Choosing Sources

Whenever you write anything that is intended to convince, inform, or advocate you should think about your audience, and the type(s) of sources that audience finds convincing. For many of the papers your write in school, your audience is an academic — your instructor.

As a student, you have one major advantage — your audience is readily available. If you have questions about the types of sources they would like to see, you can (and should) ask!

This is especially true when you are writing in an unfamiliar field. Different disciplines have different expectations when it comes to evidence. Don’t assume that because you know your way around scholarly sources in one field, that another field will work the same.

Here are a few general principles to guide you:

  • Your professor probably wants to see that you can evaluate an issue thoroughly, from multiple perspectives. Your sources should show that you have done so.
  • To academic audiences, the best sources are the books and articles that other people use to generate new questions and new research.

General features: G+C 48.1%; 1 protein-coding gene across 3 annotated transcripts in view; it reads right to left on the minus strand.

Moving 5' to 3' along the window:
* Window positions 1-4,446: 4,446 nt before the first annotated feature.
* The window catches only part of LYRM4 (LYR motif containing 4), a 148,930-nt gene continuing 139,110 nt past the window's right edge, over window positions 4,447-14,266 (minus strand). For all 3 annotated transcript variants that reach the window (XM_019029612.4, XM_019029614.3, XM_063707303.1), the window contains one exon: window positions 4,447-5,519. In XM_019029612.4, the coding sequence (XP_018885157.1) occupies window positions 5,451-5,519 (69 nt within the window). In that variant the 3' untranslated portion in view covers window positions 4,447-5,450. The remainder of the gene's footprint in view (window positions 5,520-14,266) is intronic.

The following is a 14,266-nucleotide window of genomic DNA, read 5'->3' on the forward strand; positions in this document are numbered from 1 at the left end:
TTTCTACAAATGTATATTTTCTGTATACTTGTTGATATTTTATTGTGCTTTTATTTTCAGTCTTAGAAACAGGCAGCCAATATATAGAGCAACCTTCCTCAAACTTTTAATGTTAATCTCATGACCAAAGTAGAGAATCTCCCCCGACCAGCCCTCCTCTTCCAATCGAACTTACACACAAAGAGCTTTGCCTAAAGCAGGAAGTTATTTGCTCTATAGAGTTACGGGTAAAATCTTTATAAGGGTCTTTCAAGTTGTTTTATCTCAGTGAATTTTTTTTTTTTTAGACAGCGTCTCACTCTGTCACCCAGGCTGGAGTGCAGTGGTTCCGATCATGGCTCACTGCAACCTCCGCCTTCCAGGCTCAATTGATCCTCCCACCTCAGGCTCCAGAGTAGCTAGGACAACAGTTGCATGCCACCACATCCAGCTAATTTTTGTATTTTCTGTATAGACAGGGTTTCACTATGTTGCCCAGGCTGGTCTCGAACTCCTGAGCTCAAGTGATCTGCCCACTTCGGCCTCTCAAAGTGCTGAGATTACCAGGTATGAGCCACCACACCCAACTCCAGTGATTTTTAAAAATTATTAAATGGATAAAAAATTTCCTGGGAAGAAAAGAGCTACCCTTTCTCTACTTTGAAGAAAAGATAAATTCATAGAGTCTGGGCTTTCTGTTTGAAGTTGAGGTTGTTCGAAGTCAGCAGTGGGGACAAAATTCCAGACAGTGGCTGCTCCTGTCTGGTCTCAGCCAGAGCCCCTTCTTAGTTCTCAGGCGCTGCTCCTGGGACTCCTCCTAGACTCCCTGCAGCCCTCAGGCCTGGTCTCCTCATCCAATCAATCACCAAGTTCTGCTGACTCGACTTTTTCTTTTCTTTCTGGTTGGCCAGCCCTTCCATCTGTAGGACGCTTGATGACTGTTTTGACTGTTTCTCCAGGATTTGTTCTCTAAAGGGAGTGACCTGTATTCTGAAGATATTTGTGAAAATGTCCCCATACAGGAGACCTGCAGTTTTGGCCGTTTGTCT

• If you see a source mentioned a lot by other sources — that’s probably an important source for you to consider.
  • In academic most fields, research is primarily reported in peer-reviewed or refereed journals.
  • In some fields, you will also find research in government publications.
  • And in some fields, particularly in the arts and humanities, you will find a lot of it in books.
  • The credentials and authority of the author are also important in academic writing.
How to PCC Students choose and evaluate sources?

Watch this video (7:39) where three Portland Community College students talk about how they consider, evaluate and use sources for their own research assignments.

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